Factors that may put a person at risk for falling include reduced vestibular and balance function, which results in unstable vision when the head is in motion and increased postural sway when standing and walking. Audiologists need to be vigilant to recognize these factors—per our scope of practice—but vestibular disorders are not the only issues to consider.
A patient's age is actually the most telling sign of fall risk. Normal age-related physiologic changes can result in slower reflexes, increased postural sway, decreased muscle and bone strength, and poor visual acuity—and all contribute to the risk of falling. Additional risk factors include a history of falls, cognitive impairment, depression, use of assistive devices, arthritis, impaired activities of daily living and even hearing loss.
According to reports in the journals Age and Ageing and Preventative Medicine (see sources online), approximately 30 percent of people who fall report hearing difficulties—a strong correlation between the two conditions. This association seems plausible, given that hearing loss often leads to social isolation. And living a more sedentary lifestyle often results in decreased muscle tone, strength and overall endurance—which further increase risk. Chronic medical conditions also make falls far more likely, as does the use of four or more prescription medications.
Although a majority of falls result from personal factors, environmental factors also are a common cause. These can include, for example, poor lighting, unsafe stairways, irregular floor surfaces, loose rugs or improper footwear. Therefore, professionals should consider both personal and environmental factors when evaluating risk of falls.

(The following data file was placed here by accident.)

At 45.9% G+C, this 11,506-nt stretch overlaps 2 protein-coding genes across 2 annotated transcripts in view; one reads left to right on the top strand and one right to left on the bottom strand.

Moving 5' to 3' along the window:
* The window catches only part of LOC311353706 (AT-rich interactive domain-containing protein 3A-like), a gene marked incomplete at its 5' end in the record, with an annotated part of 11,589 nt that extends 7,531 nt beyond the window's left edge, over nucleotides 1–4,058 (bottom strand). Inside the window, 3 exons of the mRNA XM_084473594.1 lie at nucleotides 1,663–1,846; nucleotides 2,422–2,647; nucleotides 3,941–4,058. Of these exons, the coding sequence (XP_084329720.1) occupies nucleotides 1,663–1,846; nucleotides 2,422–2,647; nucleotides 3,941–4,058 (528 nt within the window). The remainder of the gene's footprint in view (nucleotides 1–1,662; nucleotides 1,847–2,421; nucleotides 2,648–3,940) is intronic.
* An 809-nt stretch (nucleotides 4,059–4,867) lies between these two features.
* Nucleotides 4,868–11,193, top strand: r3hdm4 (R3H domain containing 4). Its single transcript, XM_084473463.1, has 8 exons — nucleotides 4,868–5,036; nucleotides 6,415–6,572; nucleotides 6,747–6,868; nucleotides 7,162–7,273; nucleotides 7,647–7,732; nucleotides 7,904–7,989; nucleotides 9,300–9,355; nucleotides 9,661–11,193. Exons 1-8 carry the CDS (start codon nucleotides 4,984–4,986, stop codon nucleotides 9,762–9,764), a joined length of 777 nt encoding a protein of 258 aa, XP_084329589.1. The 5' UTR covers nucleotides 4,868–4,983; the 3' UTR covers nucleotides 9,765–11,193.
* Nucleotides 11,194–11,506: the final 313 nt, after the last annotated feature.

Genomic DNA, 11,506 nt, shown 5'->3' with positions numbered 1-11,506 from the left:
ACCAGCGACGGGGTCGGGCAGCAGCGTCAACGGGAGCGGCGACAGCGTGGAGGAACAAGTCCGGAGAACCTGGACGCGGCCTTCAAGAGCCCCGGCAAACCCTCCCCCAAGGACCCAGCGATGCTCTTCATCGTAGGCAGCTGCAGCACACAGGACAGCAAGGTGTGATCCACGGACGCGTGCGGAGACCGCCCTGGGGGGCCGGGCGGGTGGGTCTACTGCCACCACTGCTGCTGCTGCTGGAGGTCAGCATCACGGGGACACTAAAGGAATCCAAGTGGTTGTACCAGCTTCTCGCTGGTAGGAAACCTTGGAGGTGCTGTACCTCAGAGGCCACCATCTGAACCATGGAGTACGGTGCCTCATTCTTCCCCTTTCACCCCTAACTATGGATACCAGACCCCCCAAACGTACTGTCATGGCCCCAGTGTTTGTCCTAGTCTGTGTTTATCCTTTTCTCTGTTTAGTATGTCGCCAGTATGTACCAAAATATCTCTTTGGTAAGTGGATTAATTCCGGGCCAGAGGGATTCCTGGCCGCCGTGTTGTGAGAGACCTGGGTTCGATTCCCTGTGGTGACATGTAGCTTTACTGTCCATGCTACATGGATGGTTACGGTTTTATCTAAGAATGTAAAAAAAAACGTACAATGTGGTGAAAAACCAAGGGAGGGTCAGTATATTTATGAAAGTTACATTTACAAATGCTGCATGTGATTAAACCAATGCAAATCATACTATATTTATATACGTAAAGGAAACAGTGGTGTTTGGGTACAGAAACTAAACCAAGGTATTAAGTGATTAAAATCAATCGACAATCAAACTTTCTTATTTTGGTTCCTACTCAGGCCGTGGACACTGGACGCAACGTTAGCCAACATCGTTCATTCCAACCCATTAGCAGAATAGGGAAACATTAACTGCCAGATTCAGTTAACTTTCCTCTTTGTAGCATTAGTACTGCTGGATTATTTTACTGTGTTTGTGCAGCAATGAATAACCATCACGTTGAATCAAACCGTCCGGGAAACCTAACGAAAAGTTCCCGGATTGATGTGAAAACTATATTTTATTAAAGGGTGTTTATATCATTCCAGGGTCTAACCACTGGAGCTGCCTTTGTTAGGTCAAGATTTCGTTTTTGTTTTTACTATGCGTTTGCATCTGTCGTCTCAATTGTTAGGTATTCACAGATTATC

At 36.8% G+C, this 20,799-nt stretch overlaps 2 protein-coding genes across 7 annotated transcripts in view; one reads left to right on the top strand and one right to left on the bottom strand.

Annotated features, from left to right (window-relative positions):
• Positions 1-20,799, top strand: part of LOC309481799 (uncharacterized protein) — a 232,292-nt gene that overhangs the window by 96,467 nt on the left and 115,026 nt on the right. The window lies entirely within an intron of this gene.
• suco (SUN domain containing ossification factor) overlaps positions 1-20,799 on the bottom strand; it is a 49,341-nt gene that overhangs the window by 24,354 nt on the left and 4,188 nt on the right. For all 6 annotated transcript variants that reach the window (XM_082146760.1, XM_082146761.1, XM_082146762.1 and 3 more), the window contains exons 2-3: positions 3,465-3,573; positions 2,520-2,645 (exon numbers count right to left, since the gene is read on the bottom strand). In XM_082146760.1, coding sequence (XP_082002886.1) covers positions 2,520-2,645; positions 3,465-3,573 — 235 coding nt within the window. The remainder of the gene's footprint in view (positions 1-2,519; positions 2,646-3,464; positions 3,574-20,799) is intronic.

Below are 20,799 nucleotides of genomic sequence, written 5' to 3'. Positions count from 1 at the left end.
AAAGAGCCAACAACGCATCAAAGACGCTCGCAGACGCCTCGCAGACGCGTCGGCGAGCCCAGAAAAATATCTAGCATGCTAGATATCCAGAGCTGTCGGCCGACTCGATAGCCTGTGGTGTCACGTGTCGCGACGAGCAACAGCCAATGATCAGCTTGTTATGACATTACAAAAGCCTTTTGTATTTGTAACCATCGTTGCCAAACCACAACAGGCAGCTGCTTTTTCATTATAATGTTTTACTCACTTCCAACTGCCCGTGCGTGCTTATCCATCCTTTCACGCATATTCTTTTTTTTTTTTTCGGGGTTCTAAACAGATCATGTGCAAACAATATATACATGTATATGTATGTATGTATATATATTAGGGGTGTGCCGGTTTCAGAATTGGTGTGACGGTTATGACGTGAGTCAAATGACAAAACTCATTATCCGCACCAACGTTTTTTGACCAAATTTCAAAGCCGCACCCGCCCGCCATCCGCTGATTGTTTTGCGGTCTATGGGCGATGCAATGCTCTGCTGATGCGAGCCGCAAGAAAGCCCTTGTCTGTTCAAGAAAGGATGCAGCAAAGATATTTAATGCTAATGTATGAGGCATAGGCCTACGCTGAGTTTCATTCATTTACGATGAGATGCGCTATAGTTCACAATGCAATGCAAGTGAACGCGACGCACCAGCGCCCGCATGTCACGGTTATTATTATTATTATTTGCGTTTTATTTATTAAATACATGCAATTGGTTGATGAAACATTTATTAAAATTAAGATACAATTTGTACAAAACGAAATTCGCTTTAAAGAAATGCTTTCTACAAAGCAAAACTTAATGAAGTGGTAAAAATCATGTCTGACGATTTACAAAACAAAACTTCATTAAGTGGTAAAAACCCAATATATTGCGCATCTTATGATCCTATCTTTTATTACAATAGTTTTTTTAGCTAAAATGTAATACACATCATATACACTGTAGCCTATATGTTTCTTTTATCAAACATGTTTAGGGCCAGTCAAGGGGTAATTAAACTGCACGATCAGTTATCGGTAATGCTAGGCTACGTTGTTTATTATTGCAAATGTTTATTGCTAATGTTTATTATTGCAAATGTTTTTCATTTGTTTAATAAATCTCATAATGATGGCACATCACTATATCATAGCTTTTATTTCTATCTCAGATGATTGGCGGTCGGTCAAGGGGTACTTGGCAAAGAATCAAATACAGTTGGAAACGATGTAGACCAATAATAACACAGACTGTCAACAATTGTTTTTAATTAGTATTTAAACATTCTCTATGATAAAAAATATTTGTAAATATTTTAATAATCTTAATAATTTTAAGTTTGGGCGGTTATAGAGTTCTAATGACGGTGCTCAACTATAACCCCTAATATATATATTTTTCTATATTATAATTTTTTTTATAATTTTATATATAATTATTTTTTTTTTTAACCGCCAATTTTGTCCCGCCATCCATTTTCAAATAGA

Although the risk of falling increases with advanced age, younger patients—particularly those with significant vestibular or balance difficulties and/or any of the factors outlined above—also may be at risk of falling and present with significant falling concerns. Indeed, falls are a concern for any patient at the audiology clinic, and incorporating questions related to falls into the audiological case history may help audiologists to put a person on the correct path to prevention.
Incorporating fall prevention
Although audiologists primarily provide services for older adults, few have experience with falling risk assessment. Many professionals cite lack of time or resources as a barrier.
However, there is an efficient and cost-effective solution to this valid concern: Clinicians need to ask all older clients about falls they've experienced in the past year, as well as any history of previous falls. This initial dialogue may help the patient better understand the effects of his or her falls and concerns about future falls, which may, in turn, increase the likelihood of further, similar discussions with other health care professionals.
Additional topics to discuss with the patient may include:
- Number and type of prescription medications.
- Presence of dizziness or vertigo.
- Environmental factors.
- Comorbid conditions.
- Use of mobility aids.
- Postural hypotension.